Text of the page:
Saudi central bank governor Muhammed Al Jasser has
reaffirmed the Kingdoms commitment to the US dollar, amid
growing fears that the worlds reserve currency is headed
for a sharp decline.
In an exclusive interview with Emerging
Markets, Al Jasser said he saw no need to
abandon the dollar peg that had served our interests
One hundred per cent of our exports are in the
dollar, more than 70% of our imports are denominated in the
dollar. Why would you want to give up such a natural hedge
without a better alternative? Right now I dont see
Al Jasser pointed out that a dollar peg provided
a reasonable anchor of transparency and clarity on
the value of goods and services. Following the demise of the
gold standard there are no longer any absolute values of
currencies and the relative values of currencies are in
flux, he noted.
His comments came amid mounting concerns about the
dollars decline. World Bank chief Robert Zoellick
recently said that, without substantial rebalancing, the
greenbacks days as as the pre-eminent reserve currency
are numbered, while Mohammed El Erian, co-chief executive of
Pimco, asked by Emerging Markets recently whether the
dollar is in structural or cyclical decline, said:
Al Jasser added that a proposed Gulf monetary union
which he expects will be launched by next January would
take a pragmatic stance towards exchange rates in fixing the
value of its proposed currency.
Saudi Arabia, like all Gulf Cooperative Council (GCC) states
bar Kuwait, pegs its currency to the dollar, forcing the
central bank to track the US Federal Reserves monetary
policy. At present, low US interest rates suit Gulf states as
they look to spur economic growth but as their economies
recover, a fixed exchange rate risks stoking inflation.
Al Jasser pointed out that the Saudi Arabian Monetary
Authority was very pragmatic when it comes to this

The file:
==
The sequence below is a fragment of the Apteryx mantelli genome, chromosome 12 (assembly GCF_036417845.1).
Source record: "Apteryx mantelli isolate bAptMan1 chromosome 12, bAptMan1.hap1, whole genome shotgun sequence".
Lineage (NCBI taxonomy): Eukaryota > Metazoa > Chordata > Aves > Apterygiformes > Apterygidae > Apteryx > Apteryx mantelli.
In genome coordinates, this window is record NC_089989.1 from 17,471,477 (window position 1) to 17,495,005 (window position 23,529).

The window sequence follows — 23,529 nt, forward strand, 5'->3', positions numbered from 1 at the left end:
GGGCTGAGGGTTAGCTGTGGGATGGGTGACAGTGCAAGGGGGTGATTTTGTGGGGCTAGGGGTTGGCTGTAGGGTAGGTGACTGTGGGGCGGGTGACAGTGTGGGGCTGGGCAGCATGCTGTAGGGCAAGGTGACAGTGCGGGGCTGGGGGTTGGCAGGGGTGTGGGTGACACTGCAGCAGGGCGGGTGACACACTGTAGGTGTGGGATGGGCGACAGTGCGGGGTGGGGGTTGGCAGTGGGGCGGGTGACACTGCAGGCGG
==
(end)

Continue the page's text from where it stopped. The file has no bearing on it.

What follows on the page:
issue, leaving the door open to a future shift if
economic conditions warrant it.
There are no emotional or political attachments to any
system, including the dollar. It has just happened to serve our
interest well at this stage.
There are no fetishes or illusions about what system
is perfect. Its not like we adopt a system and go to
sleep, he said. We worry about all of these things,
we analyse, and take action when necessary.
Observers say that if the GCC decides to establish a new
currency as planned by 2010, Saudi Arabia and other states may
have to revalue their currencies.
Al Jasser said that a monetary union deal between Gulf
States would be ratified within months. Im
optimistic by the end of this year or by the beginning of
January 2010 that it will be ratified and the monetary council
will be formed.
Oman and the United Arab Emirates have withdrawn from the
plan, which envisages one central bank for the region and
greater trade and finance cooperation. Kuwait, Saudi Arabia,
Bahrain and Qatar are still committed to the project.
Im very optimistic that the other two will come
back when the time is right, said Al Jasser.
Soaring inflation last year led to widespread calls for Gulf
states to sever ties to the greenback. The dollar peg was
blamed for driving up credit growth due to low interest rates,
as well as for pushing up imported inflation as the dollar fell
against global currencies.
Al Jasser said that there was no reason yet to
change the central banks foreign exchange reserve
management strategy, but that the monetary authority must keep
watch for emerging risks. Its dynamic. So long as
[the strategy] does not compromise the central
banks basic three basic elements maintaining
liquid reserves, held in secure assets, and seeking risk
returns we will manage proactively.
The greenback tumbled last Friday after employers cut
more jobs than expected last month, driving unemployment up to
a fresh 26-year high despite having already weakened
more than 10% since April.